Push to liberalize Alaska marijuana laws is part of global trend opposed by the pope

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Supporters of a ballot initiative to legalize recreational marijuana use in Alaska submitted 46,000 signatures to state election officials on Jan. 8 with hopes of forcing a statewide vote on the issue in August. The group needs 30,000 signatures to be certified for the measure to move forward.

The push for liberalizing marijuana laws in Alaska is part of a growing trend across the nation and much of the world.

Both Washington state and Colorado legalized recreational marijuana last year. Last month, Colorado became the first state to begin sales for recreational use.

A total of 18 other states and the District of Columbia allow some legal use of marijuana, mostly for medicinal purposes, but pro-recreational marijuana initiatives are moving forward in at least a half dozen more states.



The general movement of increasingly liberal drug laws in countries around the world elicited comments from Pope Francis this past summer during his trip to Brazil for World Youth Day.

Since the late 2000s advocacy for legalization of drugs — including marijuana — has increased in Latin America. The Uruguayan government announced in 2012 plans to legalize state-controlled sales of marijuana. Other countries such as Brazil, Costa Rica and Mexico have already advanced towards allowing personal consumption and possession of various drugs.

The pope spoke out strongly against this trend, maintaining that legalization of drugs causes existing drug problems to multiply.

“A reduction in the spread and influence of drug addiction will not be achieved by a liberalization of drug use, as is currently being proposed in various parts of Latin America,” Pope Francis said during his visit to Rio de Janeiro’s St. Francis of Assisi Hospital.

Speaking with addicts about the effects of “chemical dependency,” Pope Francis called drug-trafficking a “scourge” that “favors violence and sows the seeds of suffering and death,” reported LifeSiteNews.com.

The drug problem, he said, “requires of society as a whole an act of courage.”

Advocates for liberalizing marijuana laws in Alaska include a group called Campaign to Regulate Marijuana, which claims that liberalizing marijuana laws won’t expand marijuana use, but merely make it possible to regulate and tax it, like alcohol.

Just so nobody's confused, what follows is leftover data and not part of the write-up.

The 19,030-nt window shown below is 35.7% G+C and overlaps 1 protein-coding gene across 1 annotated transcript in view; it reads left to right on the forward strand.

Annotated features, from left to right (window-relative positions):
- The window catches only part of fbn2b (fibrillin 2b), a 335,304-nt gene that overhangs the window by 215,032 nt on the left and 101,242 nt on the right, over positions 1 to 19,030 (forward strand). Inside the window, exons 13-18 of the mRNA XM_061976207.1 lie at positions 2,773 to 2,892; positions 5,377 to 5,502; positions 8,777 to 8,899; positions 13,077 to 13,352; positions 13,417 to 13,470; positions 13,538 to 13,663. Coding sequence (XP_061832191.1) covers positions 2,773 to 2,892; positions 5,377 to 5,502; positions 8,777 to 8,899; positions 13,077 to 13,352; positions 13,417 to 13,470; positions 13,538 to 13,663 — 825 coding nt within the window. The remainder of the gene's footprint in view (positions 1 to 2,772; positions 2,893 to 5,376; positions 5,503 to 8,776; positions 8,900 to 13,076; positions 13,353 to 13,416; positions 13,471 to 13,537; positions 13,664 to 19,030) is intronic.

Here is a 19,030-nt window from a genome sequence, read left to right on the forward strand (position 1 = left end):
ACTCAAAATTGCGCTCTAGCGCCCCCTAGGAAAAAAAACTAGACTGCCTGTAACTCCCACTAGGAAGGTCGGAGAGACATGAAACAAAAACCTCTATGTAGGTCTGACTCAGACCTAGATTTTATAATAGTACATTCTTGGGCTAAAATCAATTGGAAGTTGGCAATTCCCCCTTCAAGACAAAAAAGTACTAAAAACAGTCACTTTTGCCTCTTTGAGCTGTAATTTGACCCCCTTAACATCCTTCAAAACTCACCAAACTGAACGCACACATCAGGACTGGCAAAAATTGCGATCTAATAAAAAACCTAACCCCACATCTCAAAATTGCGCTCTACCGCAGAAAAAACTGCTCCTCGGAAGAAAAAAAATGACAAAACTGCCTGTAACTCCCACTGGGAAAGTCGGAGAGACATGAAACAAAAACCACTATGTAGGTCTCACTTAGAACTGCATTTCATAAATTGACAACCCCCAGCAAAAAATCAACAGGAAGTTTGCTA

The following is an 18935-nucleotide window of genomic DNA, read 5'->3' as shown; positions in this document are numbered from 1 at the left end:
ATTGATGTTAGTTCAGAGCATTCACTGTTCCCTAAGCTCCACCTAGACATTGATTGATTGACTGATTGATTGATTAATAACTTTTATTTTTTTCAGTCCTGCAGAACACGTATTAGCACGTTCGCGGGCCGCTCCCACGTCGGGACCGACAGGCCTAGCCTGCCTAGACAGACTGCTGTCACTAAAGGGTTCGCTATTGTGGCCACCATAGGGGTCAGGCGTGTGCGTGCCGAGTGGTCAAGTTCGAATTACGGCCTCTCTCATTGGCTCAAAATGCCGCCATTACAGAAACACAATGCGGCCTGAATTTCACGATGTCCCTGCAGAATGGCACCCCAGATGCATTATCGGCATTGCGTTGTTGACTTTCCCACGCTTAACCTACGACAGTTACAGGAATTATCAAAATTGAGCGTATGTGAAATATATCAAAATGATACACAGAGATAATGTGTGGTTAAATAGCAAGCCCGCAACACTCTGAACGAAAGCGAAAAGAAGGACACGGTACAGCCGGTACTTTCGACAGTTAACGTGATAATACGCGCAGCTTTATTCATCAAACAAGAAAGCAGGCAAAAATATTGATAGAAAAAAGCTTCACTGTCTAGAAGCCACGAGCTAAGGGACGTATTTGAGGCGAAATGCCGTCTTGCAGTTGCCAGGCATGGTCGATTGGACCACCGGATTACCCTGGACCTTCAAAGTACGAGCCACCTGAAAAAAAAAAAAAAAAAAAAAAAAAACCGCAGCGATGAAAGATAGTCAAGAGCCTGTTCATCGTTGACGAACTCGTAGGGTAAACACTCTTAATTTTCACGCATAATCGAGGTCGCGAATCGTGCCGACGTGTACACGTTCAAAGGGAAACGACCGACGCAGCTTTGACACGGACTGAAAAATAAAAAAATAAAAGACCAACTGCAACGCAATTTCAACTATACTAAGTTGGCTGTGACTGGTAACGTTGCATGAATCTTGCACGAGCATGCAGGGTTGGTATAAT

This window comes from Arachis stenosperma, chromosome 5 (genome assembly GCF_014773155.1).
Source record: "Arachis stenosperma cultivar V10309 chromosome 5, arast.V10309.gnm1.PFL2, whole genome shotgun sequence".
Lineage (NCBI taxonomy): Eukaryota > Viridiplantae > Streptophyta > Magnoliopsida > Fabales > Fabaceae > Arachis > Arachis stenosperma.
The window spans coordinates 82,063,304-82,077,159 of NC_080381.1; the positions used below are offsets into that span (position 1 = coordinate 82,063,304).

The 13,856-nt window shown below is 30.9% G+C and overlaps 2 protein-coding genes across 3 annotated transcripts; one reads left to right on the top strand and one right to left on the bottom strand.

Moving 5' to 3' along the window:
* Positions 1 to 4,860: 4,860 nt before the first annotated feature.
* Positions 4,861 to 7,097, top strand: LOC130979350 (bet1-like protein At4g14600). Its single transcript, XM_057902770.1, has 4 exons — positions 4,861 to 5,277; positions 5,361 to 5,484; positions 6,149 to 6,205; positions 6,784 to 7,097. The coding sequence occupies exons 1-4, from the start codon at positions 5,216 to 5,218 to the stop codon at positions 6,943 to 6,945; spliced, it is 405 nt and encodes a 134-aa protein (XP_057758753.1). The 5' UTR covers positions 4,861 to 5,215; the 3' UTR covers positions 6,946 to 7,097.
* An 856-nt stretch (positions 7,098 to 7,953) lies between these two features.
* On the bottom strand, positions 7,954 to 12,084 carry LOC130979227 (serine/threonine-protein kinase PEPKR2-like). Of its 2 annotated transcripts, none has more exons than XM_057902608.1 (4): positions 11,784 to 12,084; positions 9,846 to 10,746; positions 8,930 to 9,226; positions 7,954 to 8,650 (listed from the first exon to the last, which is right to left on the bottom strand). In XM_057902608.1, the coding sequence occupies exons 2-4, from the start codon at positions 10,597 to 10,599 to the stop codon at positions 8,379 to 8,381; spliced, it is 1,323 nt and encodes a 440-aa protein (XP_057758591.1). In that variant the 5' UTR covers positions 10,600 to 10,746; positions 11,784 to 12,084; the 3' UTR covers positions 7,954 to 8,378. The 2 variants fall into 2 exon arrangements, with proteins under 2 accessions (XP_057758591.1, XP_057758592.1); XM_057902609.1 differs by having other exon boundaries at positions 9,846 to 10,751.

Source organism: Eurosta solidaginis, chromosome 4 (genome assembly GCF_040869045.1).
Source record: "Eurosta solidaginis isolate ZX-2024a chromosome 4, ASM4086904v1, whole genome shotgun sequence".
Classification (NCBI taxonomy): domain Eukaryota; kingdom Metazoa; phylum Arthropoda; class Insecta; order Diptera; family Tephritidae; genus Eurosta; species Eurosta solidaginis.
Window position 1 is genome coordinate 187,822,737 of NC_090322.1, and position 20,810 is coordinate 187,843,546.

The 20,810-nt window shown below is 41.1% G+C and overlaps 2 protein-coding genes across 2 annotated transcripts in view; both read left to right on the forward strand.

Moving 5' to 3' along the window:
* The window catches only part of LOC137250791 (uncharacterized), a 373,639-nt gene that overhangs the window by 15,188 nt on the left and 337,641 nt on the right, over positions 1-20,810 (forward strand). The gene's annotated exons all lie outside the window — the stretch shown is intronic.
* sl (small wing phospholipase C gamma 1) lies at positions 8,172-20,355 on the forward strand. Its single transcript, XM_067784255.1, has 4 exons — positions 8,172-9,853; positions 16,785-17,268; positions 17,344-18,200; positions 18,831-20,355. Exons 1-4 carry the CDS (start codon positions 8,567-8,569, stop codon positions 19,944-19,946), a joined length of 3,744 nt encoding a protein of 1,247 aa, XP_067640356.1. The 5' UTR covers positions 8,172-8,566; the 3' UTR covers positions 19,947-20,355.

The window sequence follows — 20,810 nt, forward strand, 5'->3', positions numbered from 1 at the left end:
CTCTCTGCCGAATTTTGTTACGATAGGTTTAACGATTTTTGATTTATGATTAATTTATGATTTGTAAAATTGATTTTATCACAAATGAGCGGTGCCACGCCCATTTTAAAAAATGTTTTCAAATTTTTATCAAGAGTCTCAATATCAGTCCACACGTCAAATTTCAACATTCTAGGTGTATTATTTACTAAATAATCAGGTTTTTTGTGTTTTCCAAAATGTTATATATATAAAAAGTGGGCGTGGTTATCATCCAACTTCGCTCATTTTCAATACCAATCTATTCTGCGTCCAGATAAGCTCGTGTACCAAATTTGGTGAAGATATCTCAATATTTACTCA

The pope’s position, however, opposes moves to legalize drugs as a way to solve social problems. Instead, Pope Francis has called for a confrontation with the fundamental problems of drug abuse and addiction, such as “educating young people in the values that build up life in society,” he said.

While the Catechism of the Catholic Church makes no reference to particular drugs, it teaches that the use of drugs “except on strictly therapeutic grounds” is a “grave offense,” since their use “inflicts very grave damage on human health and life.”



The National Institute on Drug Abuse (NIDA) located in Maryland makes the case that marijuana negatively impacts users in myriad ways.

“Research clearly demonstrates that marijuana has the potential to cause problems in daily life or make a person’s existing problems worse,” the organization states on its website.

According to the NIDA, heavy marijuana users generally report “lower life satisfaction, poorer mental and physical health, relationship problems and less academic and career success compared to their peers who came from similar backgrounds.”



Backers of the Alaska initiative say the proposed law would clarify Alaska’s current patchwork of contradictory marijuana laws.

If the measure passes, Alaskans over age 21 will be allowed to possess of up to one ounce of marijuana and up to six plants. The measure would also allow adults to possess the marijuana produced by the plants on the premises where the plants are grown. Additionally, the measure would make manufacture, sale and possession of marijuana accessories legal.

The Alcoholic Beverage Control Board would have regulatory oversight of the industry, which could include marijuana retail stores, cultivation facilities, product manufacturers and testing facilities.

Local governments would be allowed to ban marijuana establishments but they could not prohibit private possession and home cultivation.

Consumption of marijuana in public would remain illegal.



In 1975, the Alaska Legislature approved a bill to decriminalize private possession of up to one ounce of marijuana, replacing the possibility of time in jail with a civil fine of up to $100. Eleven days later the Alaska Supreme Court removed all penalties for privately possessing up to four ounces of marijuana and up to 24 noncommercial marijuana plants inside one’s home. The court held that the state law prohibiting possession of small amounts of marijuana violated the right to privacy guaranteed by the Constitution of Alaska.

In 1990, voters approved the Alaska Marijuana Criminalization Act by a margin of 54% to 46%, making possession of any amount of marijuana a criminal offense punishable by up to 90 days in jail and up to a $1,000 fine. The Alaska Court of Appeals overturned the law in 2003, noting that the ballot initiative did not change the right of privacy guaranteed by the state constitution.

In 1998, voters approved marijuana use for medical use by a margin of 59 to 41 percent.

In 2006, the Alaska Legislature passed a law to criminalize possession of small amounts of marijuana. There were more than 800 arrests for marijuana-related offenses in 2012.

'Push to liberalize Alaska marijuana laws is part of global trend opposed by the pope'
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